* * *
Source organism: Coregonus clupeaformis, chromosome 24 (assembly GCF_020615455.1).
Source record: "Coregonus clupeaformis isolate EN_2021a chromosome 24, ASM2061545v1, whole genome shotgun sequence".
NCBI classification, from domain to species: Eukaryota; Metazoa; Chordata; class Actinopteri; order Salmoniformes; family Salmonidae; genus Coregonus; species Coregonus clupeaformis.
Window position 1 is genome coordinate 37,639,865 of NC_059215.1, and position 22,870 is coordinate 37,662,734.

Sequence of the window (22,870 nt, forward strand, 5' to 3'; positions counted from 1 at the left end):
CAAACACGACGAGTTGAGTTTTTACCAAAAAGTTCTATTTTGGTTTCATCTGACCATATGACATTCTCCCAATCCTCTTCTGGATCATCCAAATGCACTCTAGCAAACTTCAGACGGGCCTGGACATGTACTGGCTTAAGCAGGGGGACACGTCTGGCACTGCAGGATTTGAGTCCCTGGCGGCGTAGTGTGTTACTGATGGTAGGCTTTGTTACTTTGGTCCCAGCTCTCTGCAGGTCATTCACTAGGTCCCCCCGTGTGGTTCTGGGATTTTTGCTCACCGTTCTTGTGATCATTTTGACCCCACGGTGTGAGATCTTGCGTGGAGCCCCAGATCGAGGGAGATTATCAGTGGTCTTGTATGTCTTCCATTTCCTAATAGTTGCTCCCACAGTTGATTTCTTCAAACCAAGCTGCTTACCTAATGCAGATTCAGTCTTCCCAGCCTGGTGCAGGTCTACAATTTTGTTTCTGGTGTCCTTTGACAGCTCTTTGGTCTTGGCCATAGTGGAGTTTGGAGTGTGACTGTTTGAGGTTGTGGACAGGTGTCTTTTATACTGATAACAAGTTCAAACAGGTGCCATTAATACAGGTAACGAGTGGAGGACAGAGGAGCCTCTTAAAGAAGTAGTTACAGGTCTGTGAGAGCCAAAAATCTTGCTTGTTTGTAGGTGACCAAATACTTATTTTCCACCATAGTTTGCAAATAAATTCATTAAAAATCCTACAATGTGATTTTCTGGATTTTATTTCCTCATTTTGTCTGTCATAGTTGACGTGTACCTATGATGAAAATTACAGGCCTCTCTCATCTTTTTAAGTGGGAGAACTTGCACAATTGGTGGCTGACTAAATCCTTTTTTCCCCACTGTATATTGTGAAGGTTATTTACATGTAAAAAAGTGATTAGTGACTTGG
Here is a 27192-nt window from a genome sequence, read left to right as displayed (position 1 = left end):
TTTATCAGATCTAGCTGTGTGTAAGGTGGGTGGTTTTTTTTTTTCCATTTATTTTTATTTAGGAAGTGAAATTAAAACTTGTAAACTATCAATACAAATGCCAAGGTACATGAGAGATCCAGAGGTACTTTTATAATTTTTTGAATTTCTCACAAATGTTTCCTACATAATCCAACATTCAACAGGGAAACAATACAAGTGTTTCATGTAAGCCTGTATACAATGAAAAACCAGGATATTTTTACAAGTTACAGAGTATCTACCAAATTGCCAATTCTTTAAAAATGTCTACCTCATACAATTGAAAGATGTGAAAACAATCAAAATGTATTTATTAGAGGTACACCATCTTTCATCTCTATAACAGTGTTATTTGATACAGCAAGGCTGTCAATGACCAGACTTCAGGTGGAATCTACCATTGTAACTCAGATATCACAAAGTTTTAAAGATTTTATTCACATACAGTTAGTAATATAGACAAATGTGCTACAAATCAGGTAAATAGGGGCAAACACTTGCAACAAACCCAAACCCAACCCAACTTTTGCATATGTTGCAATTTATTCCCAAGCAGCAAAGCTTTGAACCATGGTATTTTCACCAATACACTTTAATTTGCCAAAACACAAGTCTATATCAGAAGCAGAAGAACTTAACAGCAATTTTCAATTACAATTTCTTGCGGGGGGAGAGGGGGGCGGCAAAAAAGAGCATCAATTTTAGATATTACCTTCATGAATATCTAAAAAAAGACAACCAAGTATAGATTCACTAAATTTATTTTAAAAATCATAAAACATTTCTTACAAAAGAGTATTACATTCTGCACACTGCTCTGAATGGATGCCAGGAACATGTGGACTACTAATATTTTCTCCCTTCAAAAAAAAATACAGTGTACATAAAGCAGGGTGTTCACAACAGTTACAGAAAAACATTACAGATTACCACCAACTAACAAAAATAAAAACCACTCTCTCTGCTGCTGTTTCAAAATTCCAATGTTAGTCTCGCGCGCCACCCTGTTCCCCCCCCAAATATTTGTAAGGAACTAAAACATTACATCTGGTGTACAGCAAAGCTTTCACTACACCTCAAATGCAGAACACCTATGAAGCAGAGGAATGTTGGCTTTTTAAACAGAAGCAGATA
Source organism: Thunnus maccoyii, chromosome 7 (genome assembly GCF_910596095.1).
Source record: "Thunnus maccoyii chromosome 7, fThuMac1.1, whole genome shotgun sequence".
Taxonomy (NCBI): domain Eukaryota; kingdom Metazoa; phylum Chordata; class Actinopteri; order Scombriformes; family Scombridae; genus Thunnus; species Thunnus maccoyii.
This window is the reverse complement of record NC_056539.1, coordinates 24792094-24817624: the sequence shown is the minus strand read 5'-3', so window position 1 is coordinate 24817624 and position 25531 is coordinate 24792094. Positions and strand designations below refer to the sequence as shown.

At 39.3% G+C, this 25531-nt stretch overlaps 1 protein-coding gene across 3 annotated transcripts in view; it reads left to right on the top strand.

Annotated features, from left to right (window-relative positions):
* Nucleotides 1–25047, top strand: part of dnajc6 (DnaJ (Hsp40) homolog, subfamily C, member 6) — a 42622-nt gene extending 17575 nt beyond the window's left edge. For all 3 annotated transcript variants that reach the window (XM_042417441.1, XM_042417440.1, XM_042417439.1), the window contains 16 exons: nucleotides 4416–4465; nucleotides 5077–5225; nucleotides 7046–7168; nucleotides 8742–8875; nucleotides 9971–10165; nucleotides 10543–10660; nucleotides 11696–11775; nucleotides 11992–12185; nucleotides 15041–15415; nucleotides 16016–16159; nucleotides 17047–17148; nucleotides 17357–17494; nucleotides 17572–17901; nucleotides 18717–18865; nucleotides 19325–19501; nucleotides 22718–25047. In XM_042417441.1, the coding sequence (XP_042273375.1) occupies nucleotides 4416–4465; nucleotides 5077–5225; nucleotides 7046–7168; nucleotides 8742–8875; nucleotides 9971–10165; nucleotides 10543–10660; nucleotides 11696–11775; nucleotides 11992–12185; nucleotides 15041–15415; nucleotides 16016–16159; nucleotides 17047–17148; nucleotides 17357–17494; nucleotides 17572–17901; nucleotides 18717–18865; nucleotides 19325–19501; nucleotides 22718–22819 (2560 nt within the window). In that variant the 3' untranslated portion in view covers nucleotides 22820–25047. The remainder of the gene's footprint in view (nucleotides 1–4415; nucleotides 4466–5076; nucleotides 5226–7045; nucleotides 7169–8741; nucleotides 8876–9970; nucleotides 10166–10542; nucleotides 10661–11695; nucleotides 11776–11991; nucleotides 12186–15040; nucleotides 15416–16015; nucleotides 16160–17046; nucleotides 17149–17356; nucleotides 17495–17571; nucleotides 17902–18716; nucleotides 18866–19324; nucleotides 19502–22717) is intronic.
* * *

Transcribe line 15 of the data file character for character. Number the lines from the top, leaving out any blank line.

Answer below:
* Nucleotides 1–25047, top strand: part of dnajc6 (DnaJ (Hsp40) homolog, subfamily C, member 6) — a 42622-nt gene extending 17575 nt beyond the window's left edge. For all 3 annotated transcript variants that reach the window (XM_042417441.1, XM_042417440.1, XM_042417439.1), the window contains 16 exons: nucleotides 4416–4465; nucleotides 5077–5225; nucleotides 7046–7168; nucleotides 8742–8875; nucleotides 9971–10165; nucleotides 10543–10660; nucleotides 11696–11775; nucleotides 11992–12185; nucleotides 15041–15415; nucleotides 16016–16159; nucleotides 17047–17148; nucleotides 17357–17494; nucleotides 17572–17901; nucleotides 18717–18865; nucleotides 19325–19501; nucleotides 22718–25047. In XM_042417441.1, the coding sequence (XP_042273375.1) occupies nucleotides 4416–4465; nucleotides 5077–5225; nucleotides 7046–7168; nucleotides 8742–8875; nucleotides 9971–10165; nucleotides 10543–10660; nucleotides 11696–11775; nucleotides 11992–12185; nucleotides 15041–15415; nucleotides 16016–16159; nucleotides 17047–17148; nucleotides 17357–17494; nucleotides 17572–17901; nucleotides 18717–18865; nucleotides 19325–19501; nucleotides 22718–22819 (2560 nt within the window). In that variant the 3' untranslated portion in view covers nucleotides 22820–25047. The remainder of the gene's footprint in view (nucleotides 1–4415; nucleotides 4466–5076; nucleotides 5226–7045; nucleotides 7169–8741; nucleotides 8876–9970; nucleotides 10166–10542; nucleotides 10661–11695; nucleotides 11776–11991; nucleotides 12186–15040; nucleotides 15416–16015; nucleotides 16160–17046; nucleotides 17149–17356; nucleotides 17495–17571; nucleotides 17902–18716; nucleotides 18866–19324; nucleotides 19502–22717) is intronic.